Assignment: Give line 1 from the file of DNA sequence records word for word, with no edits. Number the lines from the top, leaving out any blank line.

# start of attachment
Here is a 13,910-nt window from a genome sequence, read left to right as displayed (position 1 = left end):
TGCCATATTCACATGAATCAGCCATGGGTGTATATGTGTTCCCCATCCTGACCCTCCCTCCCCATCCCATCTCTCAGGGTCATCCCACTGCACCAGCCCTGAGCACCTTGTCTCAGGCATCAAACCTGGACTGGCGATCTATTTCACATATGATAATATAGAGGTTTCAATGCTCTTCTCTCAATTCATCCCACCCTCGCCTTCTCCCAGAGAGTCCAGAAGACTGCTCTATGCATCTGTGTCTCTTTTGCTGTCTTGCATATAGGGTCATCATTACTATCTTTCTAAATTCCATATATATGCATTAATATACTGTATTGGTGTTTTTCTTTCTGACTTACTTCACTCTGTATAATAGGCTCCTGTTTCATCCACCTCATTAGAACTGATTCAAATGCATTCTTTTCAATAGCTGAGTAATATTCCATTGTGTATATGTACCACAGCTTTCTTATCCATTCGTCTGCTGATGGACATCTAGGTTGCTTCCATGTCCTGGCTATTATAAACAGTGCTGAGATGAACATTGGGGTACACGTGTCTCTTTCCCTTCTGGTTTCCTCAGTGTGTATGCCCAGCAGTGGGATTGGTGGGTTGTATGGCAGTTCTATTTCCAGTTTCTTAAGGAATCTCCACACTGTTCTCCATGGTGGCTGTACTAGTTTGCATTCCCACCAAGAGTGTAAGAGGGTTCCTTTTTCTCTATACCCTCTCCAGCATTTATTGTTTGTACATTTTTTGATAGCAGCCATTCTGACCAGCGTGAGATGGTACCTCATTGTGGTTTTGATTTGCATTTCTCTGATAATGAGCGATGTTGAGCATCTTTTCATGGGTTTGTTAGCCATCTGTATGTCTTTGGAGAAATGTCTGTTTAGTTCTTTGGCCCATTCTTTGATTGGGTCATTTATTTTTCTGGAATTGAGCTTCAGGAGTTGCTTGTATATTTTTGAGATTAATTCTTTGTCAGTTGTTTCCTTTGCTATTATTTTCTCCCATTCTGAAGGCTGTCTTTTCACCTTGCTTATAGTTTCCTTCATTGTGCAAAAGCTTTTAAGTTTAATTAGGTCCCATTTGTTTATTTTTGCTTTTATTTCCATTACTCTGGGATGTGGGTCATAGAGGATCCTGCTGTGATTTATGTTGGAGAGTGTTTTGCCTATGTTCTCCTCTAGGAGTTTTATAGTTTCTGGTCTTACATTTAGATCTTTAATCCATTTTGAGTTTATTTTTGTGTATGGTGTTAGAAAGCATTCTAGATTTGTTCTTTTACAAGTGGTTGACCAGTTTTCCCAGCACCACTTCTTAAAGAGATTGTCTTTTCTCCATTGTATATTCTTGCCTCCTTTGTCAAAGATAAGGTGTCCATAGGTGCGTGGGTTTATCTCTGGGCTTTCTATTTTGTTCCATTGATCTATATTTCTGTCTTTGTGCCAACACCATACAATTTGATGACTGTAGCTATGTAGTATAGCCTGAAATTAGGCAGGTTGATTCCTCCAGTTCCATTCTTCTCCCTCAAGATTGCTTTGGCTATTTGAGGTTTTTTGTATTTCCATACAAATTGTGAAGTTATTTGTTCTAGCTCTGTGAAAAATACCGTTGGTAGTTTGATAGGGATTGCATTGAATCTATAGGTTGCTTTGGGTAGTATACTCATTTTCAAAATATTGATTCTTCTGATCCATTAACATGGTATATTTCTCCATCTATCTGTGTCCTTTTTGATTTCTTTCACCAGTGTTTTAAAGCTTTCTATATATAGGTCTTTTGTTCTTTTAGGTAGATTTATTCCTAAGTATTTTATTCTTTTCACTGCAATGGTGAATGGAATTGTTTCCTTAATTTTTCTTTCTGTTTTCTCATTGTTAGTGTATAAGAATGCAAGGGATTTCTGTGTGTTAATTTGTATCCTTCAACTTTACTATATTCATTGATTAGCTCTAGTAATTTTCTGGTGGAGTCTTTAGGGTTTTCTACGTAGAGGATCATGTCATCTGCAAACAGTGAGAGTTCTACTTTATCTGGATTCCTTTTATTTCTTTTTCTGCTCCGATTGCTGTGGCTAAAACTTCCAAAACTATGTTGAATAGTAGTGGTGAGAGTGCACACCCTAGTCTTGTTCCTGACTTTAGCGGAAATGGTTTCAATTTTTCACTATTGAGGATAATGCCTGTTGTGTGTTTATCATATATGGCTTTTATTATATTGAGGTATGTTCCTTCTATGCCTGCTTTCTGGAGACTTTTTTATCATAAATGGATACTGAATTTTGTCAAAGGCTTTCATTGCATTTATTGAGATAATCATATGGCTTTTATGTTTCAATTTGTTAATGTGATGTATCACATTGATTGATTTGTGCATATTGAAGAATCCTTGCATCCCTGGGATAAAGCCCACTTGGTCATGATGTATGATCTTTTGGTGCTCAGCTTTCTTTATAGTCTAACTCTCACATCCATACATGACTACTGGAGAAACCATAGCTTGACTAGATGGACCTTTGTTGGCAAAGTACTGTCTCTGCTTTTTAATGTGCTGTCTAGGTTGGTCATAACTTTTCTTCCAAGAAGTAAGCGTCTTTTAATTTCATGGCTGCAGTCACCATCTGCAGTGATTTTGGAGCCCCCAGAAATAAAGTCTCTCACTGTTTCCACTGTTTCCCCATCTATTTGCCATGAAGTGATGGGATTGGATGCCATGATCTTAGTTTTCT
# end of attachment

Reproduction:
Here is a 13,910-nt window from a genome sequence, read left to right as displayed (position 1 = left end):